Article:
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Artisan: Genuine Article

A metalworker refines his craft with innovation and design artistry.

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Permanence is innate in Yeager’s work. His arching steel staircases, solid metal doors, bronze sculptures and custom furnishings take on a timeless but modern edge that withstands the strongest scrutiny. His work wins praise from purists. Architect Chris Foltz, who designed the mausoleum project and several structures involving Yeager’s work, describes the gentle artisan as a kindred spirit: “He’s not only the most talented craftsman I’ve met in this city, he’s hands down the most humble, genuine person. He has an incredible eye for detail, he thinks like an architect, and he is a perfectionist. The way he approaches each project — he pushes himself to explore new materials and new ideas and to do things he never thought possible.”

Yeager, pulling off a face mask after finishing the weld in his studio, says simply, “I enjoy being involved in the process from start to finish, to focus on doing top-quality design and fabrication.”

That could be drawing a glass-and-steel floating stair for an Irvington residence, or brackets to hold a concrete countertop, or a sculpture to memorialize sacrifice. For the UNOS headquarters in Richmond, he’s at work on a copper fountain and a bronze pair of hands that will hold water. Again, the spiritual quality of the work and its importance to memory is a factor that intrigues him. Each opportunity to create, to solve a problem or construct a new idea, is a challenge that satisfies the artist.

Yeager holds degrees from Virginia Commonwealth University and the Rhode Island School of Design. He taught in VCU’s furniture design department for 10 years. He worked in wood until metal captured his attention. Now he works with concrete artisan Chris McBrayer in a firm called Five Point to create residential and commercial projects with unusual dimension and singular vision. The two are involved in house renovations, new construction and a number of custom creations for clients.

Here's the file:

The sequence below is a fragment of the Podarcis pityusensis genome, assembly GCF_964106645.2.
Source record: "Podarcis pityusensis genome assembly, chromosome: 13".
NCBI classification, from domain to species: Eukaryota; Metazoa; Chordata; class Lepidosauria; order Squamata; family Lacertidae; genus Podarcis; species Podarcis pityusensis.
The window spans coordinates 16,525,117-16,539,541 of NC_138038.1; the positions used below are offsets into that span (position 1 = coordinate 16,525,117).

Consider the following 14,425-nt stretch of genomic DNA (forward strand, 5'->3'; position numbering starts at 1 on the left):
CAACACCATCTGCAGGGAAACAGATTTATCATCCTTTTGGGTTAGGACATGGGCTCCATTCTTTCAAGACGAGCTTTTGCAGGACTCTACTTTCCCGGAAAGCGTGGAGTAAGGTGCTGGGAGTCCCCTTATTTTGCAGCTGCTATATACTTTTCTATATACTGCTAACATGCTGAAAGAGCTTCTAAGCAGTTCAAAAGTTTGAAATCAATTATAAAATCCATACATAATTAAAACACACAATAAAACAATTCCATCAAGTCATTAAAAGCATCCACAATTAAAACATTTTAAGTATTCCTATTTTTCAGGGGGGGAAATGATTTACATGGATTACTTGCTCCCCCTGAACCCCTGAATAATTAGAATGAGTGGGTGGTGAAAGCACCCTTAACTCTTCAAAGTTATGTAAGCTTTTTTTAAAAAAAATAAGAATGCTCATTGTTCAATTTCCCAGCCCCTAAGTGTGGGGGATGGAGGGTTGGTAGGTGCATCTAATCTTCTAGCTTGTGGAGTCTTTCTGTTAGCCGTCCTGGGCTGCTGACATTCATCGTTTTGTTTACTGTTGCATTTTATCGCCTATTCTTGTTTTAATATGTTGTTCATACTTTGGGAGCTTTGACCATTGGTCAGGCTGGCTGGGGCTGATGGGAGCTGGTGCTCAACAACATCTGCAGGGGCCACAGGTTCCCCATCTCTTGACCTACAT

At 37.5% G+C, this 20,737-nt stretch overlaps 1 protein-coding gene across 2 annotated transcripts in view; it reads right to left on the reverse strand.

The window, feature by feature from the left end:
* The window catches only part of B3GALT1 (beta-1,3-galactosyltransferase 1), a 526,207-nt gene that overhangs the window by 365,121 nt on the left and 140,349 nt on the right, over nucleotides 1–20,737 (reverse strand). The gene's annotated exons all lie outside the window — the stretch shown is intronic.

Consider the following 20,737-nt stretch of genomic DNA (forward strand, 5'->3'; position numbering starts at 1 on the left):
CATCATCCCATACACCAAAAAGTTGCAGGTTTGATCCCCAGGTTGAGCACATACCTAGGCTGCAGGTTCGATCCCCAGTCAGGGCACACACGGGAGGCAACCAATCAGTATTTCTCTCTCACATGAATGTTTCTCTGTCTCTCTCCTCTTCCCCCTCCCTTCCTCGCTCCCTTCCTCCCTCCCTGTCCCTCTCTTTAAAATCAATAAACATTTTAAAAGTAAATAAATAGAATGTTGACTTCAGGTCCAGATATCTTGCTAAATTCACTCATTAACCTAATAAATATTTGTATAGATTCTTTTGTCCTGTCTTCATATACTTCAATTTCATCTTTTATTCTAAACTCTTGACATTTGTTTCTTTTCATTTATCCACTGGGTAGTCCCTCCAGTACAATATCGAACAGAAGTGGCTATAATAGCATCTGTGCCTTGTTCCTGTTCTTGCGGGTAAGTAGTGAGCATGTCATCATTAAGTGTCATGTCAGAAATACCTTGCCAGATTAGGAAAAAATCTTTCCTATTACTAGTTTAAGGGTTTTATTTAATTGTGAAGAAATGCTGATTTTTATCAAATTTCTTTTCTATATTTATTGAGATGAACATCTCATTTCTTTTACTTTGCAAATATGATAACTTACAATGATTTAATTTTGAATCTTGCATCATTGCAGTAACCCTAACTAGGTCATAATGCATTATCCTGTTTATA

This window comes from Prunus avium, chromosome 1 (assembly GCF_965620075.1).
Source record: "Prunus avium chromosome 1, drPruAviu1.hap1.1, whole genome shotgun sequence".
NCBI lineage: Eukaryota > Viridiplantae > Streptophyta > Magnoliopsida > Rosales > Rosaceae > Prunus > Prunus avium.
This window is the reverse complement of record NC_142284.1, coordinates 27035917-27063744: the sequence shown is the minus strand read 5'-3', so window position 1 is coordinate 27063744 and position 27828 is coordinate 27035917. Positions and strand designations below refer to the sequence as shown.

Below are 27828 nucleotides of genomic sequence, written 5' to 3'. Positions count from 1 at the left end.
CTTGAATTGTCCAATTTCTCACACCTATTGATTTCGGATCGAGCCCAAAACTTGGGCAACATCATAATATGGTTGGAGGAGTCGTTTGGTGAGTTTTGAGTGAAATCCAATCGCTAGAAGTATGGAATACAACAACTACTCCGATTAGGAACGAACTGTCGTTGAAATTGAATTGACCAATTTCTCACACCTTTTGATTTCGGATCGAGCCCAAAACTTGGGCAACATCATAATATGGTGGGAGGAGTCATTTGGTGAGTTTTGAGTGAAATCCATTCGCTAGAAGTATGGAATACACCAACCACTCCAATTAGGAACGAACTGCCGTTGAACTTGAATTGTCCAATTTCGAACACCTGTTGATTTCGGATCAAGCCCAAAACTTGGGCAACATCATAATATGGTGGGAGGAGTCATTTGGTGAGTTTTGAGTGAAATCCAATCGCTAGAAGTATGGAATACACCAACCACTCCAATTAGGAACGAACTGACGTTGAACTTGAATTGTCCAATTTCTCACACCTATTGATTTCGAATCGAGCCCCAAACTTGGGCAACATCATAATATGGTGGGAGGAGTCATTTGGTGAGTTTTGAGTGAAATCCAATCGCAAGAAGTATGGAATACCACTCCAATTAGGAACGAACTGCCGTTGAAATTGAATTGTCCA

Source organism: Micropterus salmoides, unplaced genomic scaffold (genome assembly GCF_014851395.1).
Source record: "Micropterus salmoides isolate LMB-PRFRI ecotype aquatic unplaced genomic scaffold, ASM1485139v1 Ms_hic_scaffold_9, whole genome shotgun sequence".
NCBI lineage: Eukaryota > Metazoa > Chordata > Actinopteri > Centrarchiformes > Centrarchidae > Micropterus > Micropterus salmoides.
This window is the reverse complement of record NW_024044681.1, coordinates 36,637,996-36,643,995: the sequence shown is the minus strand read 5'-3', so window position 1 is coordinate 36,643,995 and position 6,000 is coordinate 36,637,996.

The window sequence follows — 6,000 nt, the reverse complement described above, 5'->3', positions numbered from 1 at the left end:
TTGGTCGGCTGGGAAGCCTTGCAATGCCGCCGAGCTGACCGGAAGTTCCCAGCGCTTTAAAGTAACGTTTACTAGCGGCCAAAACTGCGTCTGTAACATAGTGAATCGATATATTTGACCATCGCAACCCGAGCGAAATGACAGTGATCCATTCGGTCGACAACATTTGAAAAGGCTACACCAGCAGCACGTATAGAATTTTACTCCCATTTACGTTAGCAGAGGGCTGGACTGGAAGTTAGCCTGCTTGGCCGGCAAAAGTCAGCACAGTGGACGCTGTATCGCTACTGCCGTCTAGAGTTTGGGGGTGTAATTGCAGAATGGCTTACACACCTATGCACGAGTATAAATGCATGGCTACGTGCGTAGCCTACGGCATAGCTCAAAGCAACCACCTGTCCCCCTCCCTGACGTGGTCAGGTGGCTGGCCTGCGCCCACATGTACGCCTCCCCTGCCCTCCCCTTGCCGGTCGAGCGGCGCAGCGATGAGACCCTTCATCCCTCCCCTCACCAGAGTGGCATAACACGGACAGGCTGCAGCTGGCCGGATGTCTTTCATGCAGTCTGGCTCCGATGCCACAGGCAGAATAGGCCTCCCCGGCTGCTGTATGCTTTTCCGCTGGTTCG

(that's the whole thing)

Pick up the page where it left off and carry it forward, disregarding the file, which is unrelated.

“Beyond the work as a complete object,” observes architect Randall Kipp about Yeager’s constructions, “are the connections, how things go together. These are as much a celebration as the work itself. That’s where he’s particularly successful. He has a meticulous eye, a meticulous brain and meticulous hands that bring things together.” This, in Kipp’s view, involves the creation of artistic tension and negative space, qualities that aren’t always harmonious but that cause people to think about what they’re seeing. These are unconventional pieces, individually designed and crafted of enduring materials. Kipp calls them lyrical in their rugged beauty.

Word of mouth brings Yeager his business, and clients tend to return once they’ve examined the painstaking process with which he attacks the work. Photographer Lee Brauer commissioned a metal table and banquette for a multifunctional space; Andy Thornton required stainless steel railings that would complement his La Difference sensibilities.

“I find what the client is looking for,” Yeager says of the design process, “and try to come up with three or four variations and get their response. The more I do, the more people trust me. I try to be innovative. It’s a little bit of a push-pull when you’re dealing with clients, but I’ve been lucky to work with people who think the way I do. Richmond is a good town for talented people to work together.” HS

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